• Climate action at scale: friend of SW, Rory Sullivan’s piece is the perfect pick-me-up for any February blues. He argues that we should be more optimistic and seek to shine a light on the positives happening in climate action, such as changes in climate finance and policy. (ESG Investor)
  • Reporting in 2023: this piece from sustainability reporting expert, Elaine Cohen, is essential reading for anyone wanting to get their head around trends and best practice in sustainability reporting – a fast moving landscape with the advent of CSRD and other changes. (CSR Reporting)

Roll up, Roll up! New CPD Certificate in Corporate Sustainability & ESG

SustainabilityWorks is excited to partner with Ibec Academy on the design and delivery of a new 4-day CPD Certificate course in Corporate Sustainability & ESG, accredited by Technological University Dublin. The course is applicable to anyone tasked with leading or supporting the implementation of a sustainability strategy for their business.

Participants will start by learning about the business case for sustainability and understanding key environmental, social and governance (ESG) issues and the approaches companies use to manage them. Then they’ll deep dive into best practice sustainability strategy development, using their own business as a test case. Finally, they’ll learn about the ins and outs of sustainability reporting, and the practicalities of turning a sustainability strategy into action.

In delivering the training, the SustainabilityWorks team will be drawing on our 20+ years’ experience, sharing our insights and advice, our do’s and don’ts and our top tips for success.

Read SW Co-Founder, Karen Deignan’s thoughts on why sustainability & ESG is the new must-have skillset for employees.

Find out more about the Ibec Academy course – first programme kicking off in late Feb! – and book your place here.

COP 15 on Biodiversity: a re-cap

December 2022 saw almost 200 countries sign up to a new set of goals and targets to “halt and reverse” biodiversity loss by the end of the decade. The final deal coming out of COP 15, which was reached in the early hours of Monday 19th December, included the oft-repeated headline target of “30×30” – an ambition to conserve 30% of the world’s land and 30% of the ocean by 2030. A second “30×30” goal also made it into the final package, with developed countries agreeing to mobilise $30bn for developing countries by 2030.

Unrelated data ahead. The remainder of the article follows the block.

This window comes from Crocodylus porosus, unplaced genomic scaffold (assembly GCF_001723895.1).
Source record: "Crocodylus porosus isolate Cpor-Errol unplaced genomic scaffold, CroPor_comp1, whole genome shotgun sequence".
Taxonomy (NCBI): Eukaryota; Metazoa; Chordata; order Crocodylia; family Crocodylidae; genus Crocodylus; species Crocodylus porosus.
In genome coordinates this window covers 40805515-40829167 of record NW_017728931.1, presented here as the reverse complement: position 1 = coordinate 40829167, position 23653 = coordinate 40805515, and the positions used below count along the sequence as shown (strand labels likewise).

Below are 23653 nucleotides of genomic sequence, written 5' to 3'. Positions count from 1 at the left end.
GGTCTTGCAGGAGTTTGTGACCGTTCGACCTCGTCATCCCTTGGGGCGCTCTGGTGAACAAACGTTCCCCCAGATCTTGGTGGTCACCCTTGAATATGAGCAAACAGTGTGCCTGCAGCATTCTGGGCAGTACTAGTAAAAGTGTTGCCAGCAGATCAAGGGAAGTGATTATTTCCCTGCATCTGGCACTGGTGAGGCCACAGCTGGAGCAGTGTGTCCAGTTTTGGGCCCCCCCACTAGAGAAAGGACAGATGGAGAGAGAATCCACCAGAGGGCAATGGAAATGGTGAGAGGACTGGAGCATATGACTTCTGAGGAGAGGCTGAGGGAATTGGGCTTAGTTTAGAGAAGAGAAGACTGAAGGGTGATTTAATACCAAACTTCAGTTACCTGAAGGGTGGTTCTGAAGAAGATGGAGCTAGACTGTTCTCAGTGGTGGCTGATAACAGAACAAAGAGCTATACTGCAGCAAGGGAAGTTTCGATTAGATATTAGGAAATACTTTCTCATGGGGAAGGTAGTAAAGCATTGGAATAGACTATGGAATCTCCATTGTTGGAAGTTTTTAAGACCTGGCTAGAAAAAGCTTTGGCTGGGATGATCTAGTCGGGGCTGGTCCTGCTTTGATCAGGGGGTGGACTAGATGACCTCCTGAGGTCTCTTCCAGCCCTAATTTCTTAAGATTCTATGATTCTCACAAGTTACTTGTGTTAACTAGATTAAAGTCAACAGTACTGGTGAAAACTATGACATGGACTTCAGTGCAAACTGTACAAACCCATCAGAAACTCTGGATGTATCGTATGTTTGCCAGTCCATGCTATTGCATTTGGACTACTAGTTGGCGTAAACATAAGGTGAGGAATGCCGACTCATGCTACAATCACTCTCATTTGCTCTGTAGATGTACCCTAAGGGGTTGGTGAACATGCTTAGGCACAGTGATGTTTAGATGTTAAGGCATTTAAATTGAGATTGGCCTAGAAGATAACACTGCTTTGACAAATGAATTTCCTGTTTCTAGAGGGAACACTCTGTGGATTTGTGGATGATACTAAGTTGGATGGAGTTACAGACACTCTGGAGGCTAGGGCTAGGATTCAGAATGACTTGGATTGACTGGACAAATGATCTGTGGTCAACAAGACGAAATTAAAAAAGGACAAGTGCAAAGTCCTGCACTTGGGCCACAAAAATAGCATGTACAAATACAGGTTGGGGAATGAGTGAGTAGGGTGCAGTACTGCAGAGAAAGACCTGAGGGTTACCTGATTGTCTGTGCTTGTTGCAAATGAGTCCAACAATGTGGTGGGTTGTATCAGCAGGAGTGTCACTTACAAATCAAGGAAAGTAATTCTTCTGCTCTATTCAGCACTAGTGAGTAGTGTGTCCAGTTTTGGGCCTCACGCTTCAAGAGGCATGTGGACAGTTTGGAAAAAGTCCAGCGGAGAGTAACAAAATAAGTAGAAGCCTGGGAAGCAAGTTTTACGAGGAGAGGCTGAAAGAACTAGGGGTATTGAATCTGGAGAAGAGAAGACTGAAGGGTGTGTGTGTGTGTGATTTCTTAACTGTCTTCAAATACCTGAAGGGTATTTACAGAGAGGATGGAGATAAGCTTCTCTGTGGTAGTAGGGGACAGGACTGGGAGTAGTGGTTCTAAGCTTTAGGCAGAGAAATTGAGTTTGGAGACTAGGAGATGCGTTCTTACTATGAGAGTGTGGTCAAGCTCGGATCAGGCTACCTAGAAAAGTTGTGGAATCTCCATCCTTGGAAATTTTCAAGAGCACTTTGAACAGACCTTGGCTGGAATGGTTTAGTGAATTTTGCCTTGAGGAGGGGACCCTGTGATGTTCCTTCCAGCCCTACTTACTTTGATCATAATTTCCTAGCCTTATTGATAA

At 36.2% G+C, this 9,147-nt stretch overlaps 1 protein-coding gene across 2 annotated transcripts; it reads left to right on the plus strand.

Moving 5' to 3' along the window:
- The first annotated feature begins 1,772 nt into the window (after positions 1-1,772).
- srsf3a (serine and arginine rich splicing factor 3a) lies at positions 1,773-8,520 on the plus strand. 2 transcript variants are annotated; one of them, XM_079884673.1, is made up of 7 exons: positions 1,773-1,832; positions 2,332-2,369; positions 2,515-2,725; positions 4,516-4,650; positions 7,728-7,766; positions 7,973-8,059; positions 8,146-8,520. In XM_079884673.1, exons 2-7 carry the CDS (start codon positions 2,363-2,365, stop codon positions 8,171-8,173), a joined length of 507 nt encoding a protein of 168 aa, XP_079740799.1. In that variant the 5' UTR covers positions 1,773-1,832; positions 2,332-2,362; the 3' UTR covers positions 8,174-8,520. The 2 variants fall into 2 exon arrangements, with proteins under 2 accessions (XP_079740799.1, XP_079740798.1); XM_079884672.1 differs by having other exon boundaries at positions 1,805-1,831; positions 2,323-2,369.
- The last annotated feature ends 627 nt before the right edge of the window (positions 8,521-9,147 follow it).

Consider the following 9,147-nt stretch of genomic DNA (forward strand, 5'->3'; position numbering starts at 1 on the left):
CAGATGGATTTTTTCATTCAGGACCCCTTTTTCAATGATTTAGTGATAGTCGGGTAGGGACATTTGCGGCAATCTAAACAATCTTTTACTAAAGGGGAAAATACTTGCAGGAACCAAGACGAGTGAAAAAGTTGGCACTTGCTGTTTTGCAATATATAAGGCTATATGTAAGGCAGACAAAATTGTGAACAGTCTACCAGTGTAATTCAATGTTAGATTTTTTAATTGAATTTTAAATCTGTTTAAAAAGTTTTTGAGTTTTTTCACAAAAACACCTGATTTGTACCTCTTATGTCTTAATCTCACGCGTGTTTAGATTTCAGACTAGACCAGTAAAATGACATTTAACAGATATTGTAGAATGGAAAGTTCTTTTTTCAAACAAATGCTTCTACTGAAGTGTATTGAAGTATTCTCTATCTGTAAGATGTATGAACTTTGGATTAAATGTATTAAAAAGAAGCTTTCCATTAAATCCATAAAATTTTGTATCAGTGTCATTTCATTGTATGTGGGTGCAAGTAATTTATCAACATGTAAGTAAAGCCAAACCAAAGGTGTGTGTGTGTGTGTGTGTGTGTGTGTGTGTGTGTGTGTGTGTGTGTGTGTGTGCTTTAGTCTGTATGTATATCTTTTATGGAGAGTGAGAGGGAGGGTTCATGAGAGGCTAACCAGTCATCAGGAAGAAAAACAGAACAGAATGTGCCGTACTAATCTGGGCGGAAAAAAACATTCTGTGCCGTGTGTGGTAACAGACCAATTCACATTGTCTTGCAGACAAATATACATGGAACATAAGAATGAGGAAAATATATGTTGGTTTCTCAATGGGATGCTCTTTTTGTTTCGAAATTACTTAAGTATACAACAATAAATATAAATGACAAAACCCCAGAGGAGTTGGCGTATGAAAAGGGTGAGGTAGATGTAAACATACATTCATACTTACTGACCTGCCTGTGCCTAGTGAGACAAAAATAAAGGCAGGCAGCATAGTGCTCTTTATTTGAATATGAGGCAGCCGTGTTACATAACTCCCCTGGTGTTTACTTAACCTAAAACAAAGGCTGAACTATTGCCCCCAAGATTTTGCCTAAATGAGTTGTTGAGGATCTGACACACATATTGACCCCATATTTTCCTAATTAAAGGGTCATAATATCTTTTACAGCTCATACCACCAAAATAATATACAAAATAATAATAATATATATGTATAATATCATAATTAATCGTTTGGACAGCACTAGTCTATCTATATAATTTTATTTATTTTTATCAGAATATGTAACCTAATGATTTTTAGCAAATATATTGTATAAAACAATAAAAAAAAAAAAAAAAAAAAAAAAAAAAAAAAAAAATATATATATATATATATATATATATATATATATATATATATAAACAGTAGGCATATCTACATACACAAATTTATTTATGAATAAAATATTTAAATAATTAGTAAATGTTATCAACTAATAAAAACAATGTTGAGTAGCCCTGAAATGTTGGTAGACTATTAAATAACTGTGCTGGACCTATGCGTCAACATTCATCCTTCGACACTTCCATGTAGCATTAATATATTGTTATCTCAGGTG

If, like us, your month of December went by in a bit of a blur and you missed some of detail of what took place at COP 15, the clever people at Carbon Brief have put together this excellent summary. It’s a long read, but it lays out how the negotiations unfolded and what all of the key outcomes were. Read through this and you’ll be fully up to speed on everything in one go!

What We’re Listening To

The SW & PwC Climate Tech Report got some great coverage in the media, including these two pieces on radio:
  • Laura Heuston, SW Co-Founder on Newstalk with Joe Lynam
  • David McGee, Leader, PwC Ireland ESG Practice on RTE’s The Business with Richard Curran

We’ve also enjoyed these podcasts, which touch on the topic of climate innovation and climate tech. Check them out:

  • David McWilliams gives his verdict on what went down at January’s World Economic Forum (WEF) summit in Davos in this episode of his popular podcast
  • The Rethink Climate series on BBC Radio 4 has five really interesting episodes, with two focused on green tech and innovation

What we’re watching

At the WEF summit, Al Gore made an impassioned plea for faster climate action. In a fiery speech he spoke about how we have the technology, we know the pathway, we just need to diminish the power of the fossil fuel lobby and stop letting it block progress. Watch the speech here. (5 mins long)

Sustainability Jobs